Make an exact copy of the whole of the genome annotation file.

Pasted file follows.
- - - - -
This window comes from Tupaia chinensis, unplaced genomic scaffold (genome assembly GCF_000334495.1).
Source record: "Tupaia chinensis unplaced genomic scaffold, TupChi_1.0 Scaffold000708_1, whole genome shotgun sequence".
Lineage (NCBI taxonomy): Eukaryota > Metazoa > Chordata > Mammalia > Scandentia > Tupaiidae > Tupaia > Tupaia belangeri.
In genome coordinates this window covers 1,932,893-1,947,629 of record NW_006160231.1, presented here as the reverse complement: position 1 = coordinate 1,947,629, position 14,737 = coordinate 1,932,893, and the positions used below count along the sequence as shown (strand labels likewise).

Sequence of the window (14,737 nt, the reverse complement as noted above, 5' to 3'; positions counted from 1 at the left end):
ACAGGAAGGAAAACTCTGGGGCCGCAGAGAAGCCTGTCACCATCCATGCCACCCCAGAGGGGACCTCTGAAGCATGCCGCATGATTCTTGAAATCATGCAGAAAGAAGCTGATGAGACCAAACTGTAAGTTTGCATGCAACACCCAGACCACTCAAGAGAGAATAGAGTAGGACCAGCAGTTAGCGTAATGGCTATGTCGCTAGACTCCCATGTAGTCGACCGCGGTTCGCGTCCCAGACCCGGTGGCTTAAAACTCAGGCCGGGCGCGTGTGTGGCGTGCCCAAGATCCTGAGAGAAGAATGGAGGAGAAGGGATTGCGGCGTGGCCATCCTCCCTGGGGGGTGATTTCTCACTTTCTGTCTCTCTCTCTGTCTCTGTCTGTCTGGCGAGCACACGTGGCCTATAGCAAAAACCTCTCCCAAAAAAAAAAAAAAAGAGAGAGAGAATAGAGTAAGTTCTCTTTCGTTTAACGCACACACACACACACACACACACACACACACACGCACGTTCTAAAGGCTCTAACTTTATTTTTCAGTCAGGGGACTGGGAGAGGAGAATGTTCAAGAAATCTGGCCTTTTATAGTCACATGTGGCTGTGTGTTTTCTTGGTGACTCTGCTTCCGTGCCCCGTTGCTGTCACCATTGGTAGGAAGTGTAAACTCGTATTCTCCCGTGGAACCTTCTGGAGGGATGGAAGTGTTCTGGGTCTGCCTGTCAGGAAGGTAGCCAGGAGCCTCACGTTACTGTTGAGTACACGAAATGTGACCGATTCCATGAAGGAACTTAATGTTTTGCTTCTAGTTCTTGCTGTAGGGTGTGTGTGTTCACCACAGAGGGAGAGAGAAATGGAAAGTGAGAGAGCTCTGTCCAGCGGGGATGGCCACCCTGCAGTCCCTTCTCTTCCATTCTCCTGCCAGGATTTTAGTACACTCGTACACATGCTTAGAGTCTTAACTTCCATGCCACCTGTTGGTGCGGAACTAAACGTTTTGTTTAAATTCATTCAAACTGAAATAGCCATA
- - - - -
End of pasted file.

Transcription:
This window comes from Tupaia chinensis, unplaced genomic scaffold (genome assembly GCF_000334495.1).
Source record: "Tupaia chinensis unplaced genomic scaffold, TupChi_1.0 Scaffold000708_1, whole genome shotgun sequence".
Lineage (NCBI taxonomy): Eukaryota > Metazoa > Chordata > Mammalia > Scandentia > Tupaiidae > Tupaia > Tupaia belangeri.
In genome coordinates this window covers 1,932,893-1,947,629 of record NW_006160231.1, presented here as the reverse complement: position 1 = coordinate 1,947,629, position 14,737 = coordinate 1,932,893, and the positions used below count along the sequence as shown (strand labels likewise).

Sequence of the window (14,737 nt, the reverse complement as noted above, 5' to 3'; positions counted from 1 at the left end):
ACAGGAAGGAAAACTCTGGGGCCGCAGAGAAGCCTGTCACCATCCATGCCACCCCAGAGGGGACCTCTGAAGCATGCCGCATGATTCTTGAAATCATGCAGAAAGAAGCTGATGAGACCAAACTGTAAGTTTGCATGCAACACCCAGACCACTCAAGAGAGAATAGAGTAGGACCAGCAGTTAGCGTAATGGCTATGTCGCTAGACTCCCATGTAGTCGACCGCGGTTCGCGTCCCAGACCCGGTGGCTTAAAACTCAGGCCGGGCGCGTGTGTGGCGTGCCCAAGATCCTGAGAGAAGAATGGAGGAGAAGGGATTGCGGCGTGGCCATCCTCCCTGGGGGGTGATTTCTCACTTTCTGTCTCTCTCTCTGTCTCTGTCTGTCTGGCGAGCACACGTGGCCTATAGCAAAAACCTCTCCCAAAAAAAAAAAAAAAGAGAGAGAGAATAGAGTAAGTTCTCTTTCGTTTAACGCACACACACACACACACACACACACACACACACGCACGTTCTAAAGGCTCTAACTTTATTTTTCAGTCAGGGGACTGGGAGAGGAGAATGTTCAAGAAATCTGGCCTTTTATAGTCACATGTGGCTGTGTGTTTTCTTGGTGACTCTGCTTCCGTGCCCCGTTGCTGTCACCATTGGTAGGAAGTGTAAACTCGTATTCTCCCGTGGAACCTTCTGGAGGGATGGAAGTGTTCTGGGTCTGCCTGTCAGGAAGGTAGCCAGGAGCCTCACGTTACTGTTGAGTACACGAAATGTGACCGATTCCATGAAGGAACTTAATGTTTTGCTTCTAGTTCTTGCTGTAGGGTGTGTGTGTTCACCACAGAGGGAGAGAGAAATGGAAAGTGAGAGAGCTCTGTCCAGCGGGGATGGCCACCCTGCAGTCCCTTCTCTTCCATTCTCCTGCCAGGATTTTAGTACACTCGTACACATGCTTAGAGTCTTAACTTCCATGCCACCTGTTGGTGCGGAACTAAACGTTTTGTTTAAATTCATTCAAACTGAAATAGCCATA